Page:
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|Longitudinal Study:||HILDA||Title:||Job Mismatches and Labour Market Outcomes||Authors:||Fok, Y.K.
|Institution:||IZA||Publication Date:||2010||Pages:||26||Keywords:||job mobility
|Abstract:||Interpretation of the phenomenon of graduate overeducation remains problematical. In an attempt to resolve at least some of the issues this paper makes use of the panel element of the HILDA survey, distinguishing between four possible combinations of education/skills mismatch. For men we find a significant pay penalty only for those who are both overskilled and overeducated, while for women there is a smaller but significant pay penalty in all cases of mismatch. Overeducation has a weak negative effect on the job satisfaction of women and no effect on the job satisfaction of men. Overskilling either on its own or jointly with overeducation does so. Finally, overeducation has no significant effect on the job mobility of either men or women, though there is a significant positive effect on both voluntary and involuntary job loss in men who are both overskilled and overeducated, with the results again differing for women. At least for a substantial number of workers it appears, therefore, that overeducation represents a matter of choice (or is possibly a consequence of low ability for that level of education), while overskilling imposes real costs on the individuals concerned.||URL:||http://www.melbourneinstitute.com/downloads/hilda/Bibliography/wp/Fok_etal_job_mismatches_WP163.pdf||Keywords:||Education and Training; Education and Training -- Overskilling||Research collection:||Reports and technical papers|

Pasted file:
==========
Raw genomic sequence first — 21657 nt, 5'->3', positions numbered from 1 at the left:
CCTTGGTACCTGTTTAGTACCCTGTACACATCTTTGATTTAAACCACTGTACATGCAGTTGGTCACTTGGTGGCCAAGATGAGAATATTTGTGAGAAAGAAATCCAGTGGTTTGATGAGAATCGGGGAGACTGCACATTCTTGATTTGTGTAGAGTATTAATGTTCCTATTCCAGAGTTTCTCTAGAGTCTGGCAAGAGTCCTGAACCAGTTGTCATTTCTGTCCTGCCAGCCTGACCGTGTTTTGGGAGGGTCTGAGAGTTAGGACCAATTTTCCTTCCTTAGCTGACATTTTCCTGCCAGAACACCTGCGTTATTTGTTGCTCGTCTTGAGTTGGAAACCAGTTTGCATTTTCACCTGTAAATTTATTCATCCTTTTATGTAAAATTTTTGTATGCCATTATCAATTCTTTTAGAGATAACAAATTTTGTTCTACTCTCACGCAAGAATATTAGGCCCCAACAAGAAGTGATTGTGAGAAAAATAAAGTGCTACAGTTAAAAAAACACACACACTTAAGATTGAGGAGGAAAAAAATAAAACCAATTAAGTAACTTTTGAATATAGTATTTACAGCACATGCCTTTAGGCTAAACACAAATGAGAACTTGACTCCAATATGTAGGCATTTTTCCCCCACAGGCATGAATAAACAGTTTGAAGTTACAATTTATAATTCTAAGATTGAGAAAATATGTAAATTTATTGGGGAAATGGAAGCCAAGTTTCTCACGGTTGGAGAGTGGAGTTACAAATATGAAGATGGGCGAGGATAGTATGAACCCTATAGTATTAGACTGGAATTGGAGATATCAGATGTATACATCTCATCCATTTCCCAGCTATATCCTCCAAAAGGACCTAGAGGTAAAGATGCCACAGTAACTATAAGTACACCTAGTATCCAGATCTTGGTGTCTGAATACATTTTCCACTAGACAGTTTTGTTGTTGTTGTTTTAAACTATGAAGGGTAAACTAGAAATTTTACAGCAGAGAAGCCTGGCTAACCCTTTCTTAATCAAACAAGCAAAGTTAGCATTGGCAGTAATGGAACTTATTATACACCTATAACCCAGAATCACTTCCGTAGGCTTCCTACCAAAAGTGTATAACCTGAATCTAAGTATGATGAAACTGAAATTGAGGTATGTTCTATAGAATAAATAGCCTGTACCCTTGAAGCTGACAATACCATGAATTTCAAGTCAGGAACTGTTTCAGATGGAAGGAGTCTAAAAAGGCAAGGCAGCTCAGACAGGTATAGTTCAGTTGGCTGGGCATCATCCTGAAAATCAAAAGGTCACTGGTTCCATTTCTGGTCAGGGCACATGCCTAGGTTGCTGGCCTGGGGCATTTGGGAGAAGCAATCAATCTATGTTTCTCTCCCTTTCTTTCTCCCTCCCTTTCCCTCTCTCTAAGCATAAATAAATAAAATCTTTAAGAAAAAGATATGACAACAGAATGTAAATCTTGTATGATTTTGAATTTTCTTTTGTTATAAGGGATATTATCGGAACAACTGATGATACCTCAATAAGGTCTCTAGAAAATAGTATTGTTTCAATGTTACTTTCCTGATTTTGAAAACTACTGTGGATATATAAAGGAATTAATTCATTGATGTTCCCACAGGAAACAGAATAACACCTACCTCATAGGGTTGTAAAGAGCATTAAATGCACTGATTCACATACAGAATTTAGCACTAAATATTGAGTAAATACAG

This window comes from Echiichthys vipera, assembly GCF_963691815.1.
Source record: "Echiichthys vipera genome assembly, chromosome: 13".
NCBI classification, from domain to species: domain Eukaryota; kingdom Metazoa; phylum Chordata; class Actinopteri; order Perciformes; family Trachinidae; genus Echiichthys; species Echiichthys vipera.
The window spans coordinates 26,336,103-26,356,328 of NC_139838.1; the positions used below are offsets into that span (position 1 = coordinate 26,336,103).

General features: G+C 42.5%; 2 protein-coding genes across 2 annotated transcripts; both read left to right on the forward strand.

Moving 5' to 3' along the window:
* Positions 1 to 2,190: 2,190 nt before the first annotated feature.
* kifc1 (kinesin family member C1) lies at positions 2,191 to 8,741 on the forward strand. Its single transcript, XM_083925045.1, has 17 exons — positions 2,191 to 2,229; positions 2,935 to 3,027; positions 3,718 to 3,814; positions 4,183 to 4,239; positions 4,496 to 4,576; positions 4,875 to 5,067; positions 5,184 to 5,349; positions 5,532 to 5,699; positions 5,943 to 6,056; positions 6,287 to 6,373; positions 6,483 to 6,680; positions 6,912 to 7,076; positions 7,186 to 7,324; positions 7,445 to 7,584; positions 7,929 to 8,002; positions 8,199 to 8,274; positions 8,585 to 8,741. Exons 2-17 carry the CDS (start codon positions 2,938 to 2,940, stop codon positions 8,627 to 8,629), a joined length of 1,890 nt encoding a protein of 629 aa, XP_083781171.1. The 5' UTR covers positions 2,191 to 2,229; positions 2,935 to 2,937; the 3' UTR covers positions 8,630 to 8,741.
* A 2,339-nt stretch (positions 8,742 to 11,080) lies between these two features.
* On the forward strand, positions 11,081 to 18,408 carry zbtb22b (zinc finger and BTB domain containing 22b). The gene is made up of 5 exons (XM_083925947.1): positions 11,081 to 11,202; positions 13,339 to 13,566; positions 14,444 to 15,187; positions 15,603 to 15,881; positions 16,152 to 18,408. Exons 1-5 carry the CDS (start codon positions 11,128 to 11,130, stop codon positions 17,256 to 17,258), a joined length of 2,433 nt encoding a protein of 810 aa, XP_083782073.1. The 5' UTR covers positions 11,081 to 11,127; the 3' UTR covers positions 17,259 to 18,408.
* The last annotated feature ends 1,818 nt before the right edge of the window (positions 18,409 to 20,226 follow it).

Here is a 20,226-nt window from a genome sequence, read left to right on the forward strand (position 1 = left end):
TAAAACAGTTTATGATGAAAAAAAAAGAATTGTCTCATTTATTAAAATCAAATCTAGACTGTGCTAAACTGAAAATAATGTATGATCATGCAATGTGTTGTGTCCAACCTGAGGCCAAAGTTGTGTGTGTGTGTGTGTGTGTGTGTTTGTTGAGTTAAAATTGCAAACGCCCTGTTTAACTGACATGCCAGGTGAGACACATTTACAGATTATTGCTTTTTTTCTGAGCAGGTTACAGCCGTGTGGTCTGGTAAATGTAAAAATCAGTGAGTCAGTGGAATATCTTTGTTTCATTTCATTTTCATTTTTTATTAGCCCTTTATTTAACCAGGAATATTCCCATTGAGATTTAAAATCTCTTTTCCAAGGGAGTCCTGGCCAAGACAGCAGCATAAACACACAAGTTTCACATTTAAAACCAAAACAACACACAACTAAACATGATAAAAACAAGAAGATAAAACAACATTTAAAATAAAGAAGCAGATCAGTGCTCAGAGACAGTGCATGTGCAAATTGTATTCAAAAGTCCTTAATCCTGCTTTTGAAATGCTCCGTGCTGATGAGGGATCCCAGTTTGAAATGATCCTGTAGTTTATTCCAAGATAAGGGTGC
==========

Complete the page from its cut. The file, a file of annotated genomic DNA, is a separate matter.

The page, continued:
|Appears in Collections:||Reports|
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